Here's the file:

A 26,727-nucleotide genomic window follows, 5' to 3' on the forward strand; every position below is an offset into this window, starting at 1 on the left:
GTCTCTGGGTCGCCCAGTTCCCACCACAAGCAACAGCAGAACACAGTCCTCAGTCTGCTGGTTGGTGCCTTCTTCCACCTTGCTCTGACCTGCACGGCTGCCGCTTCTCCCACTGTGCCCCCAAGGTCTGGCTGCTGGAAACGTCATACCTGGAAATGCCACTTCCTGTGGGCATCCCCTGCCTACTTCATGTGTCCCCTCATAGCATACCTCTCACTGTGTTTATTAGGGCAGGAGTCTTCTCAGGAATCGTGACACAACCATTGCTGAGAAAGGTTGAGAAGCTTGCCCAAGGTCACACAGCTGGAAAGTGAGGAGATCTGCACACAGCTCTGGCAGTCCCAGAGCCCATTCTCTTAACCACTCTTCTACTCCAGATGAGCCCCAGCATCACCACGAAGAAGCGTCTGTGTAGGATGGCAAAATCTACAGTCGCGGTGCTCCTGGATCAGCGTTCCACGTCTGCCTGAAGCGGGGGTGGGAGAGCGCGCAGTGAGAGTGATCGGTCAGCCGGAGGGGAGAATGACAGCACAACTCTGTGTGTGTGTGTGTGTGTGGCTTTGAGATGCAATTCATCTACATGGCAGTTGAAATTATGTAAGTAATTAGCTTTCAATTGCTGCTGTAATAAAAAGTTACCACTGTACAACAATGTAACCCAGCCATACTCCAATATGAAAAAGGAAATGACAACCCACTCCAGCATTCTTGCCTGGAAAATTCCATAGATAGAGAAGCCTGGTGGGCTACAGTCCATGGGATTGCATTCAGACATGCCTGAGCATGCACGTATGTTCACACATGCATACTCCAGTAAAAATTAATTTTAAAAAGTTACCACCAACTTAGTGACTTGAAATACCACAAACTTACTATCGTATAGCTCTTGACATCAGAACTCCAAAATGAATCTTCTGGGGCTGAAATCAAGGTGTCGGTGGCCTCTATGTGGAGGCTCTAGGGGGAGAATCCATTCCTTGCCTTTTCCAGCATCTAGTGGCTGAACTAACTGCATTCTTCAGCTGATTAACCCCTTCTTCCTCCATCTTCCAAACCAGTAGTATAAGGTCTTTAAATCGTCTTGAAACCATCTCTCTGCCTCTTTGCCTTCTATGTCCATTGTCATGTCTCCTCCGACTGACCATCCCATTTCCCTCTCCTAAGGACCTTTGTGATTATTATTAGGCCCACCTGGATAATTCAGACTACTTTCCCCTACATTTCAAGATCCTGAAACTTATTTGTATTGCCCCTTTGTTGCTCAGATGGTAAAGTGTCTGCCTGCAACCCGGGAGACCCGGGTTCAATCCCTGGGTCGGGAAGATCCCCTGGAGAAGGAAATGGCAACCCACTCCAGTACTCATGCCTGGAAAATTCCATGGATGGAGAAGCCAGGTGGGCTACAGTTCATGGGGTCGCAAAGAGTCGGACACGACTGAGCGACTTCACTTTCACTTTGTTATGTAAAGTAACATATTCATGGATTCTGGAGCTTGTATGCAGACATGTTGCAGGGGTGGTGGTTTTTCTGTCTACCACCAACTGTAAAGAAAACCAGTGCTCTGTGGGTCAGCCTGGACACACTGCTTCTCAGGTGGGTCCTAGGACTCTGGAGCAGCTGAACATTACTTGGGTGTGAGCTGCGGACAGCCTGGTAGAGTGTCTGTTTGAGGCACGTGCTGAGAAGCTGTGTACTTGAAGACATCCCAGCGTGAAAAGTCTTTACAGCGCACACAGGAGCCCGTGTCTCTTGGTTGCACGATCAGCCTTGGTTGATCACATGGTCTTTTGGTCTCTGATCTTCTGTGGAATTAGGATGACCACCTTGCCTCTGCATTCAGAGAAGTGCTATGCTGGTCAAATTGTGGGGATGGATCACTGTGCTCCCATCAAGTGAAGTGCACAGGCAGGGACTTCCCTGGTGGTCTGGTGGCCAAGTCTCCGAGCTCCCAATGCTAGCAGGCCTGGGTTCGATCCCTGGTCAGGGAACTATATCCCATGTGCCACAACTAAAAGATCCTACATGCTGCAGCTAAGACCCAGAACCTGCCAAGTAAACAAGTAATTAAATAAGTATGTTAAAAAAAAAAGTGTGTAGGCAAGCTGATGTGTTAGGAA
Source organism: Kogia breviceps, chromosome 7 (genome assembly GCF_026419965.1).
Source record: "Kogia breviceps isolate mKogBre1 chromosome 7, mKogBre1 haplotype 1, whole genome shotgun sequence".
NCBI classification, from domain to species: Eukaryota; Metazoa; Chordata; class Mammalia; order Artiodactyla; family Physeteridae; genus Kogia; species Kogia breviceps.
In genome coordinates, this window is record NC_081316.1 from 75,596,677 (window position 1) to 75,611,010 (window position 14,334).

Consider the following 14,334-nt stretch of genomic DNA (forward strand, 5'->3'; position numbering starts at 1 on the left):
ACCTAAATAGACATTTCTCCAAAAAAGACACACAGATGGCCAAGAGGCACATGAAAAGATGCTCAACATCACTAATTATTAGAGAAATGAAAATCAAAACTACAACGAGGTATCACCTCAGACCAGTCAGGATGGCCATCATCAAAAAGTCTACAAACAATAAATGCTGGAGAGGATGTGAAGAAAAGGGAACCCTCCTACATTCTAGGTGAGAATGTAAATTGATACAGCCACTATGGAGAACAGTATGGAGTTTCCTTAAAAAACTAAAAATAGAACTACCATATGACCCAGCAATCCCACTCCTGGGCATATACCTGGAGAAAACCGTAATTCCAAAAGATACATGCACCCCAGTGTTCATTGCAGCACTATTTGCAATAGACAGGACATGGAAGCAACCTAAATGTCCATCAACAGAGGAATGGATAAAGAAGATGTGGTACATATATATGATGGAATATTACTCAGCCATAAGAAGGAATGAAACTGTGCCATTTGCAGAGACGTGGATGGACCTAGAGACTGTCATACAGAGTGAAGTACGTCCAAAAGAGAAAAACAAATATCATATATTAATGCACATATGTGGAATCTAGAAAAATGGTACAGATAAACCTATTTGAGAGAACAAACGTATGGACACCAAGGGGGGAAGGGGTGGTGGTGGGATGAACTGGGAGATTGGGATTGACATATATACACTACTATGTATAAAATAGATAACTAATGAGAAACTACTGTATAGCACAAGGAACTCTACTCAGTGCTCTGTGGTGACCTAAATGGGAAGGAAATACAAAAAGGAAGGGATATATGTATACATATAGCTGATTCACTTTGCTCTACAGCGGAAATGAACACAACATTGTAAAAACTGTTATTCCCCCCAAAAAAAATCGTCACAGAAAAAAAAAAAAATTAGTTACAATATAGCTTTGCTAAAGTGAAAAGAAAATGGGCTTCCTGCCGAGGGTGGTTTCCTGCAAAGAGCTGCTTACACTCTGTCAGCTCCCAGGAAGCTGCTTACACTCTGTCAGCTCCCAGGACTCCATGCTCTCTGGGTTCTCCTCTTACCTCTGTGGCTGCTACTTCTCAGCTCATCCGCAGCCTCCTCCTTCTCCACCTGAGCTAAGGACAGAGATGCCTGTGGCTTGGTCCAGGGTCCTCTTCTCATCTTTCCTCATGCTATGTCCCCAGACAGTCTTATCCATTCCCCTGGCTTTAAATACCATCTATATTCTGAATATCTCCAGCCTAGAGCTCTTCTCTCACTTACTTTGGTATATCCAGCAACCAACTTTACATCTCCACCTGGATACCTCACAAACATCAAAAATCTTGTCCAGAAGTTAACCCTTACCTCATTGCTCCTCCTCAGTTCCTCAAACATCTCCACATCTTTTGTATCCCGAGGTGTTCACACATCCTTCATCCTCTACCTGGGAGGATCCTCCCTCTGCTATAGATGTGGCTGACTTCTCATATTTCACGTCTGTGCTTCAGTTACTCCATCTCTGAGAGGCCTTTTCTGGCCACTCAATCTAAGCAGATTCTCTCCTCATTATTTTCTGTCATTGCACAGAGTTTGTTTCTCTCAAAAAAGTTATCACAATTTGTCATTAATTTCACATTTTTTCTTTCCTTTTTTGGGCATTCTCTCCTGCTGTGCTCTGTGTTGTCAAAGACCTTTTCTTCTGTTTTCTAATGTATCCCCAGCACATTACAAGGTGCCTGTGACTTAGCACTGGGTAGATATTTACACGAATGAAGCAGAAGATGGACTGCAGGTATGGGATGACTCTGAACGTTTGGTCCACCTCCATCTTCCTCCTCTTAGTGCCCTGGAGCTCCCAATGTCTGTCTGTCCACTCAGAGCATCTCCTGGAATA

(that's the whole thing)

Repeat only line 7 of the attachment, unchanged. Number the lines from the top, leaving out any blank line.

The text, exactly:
Consider the following 14,334-nt stretch of genomic DNA (forward strand, 5'->3'; position numbering starts at 1 on the left):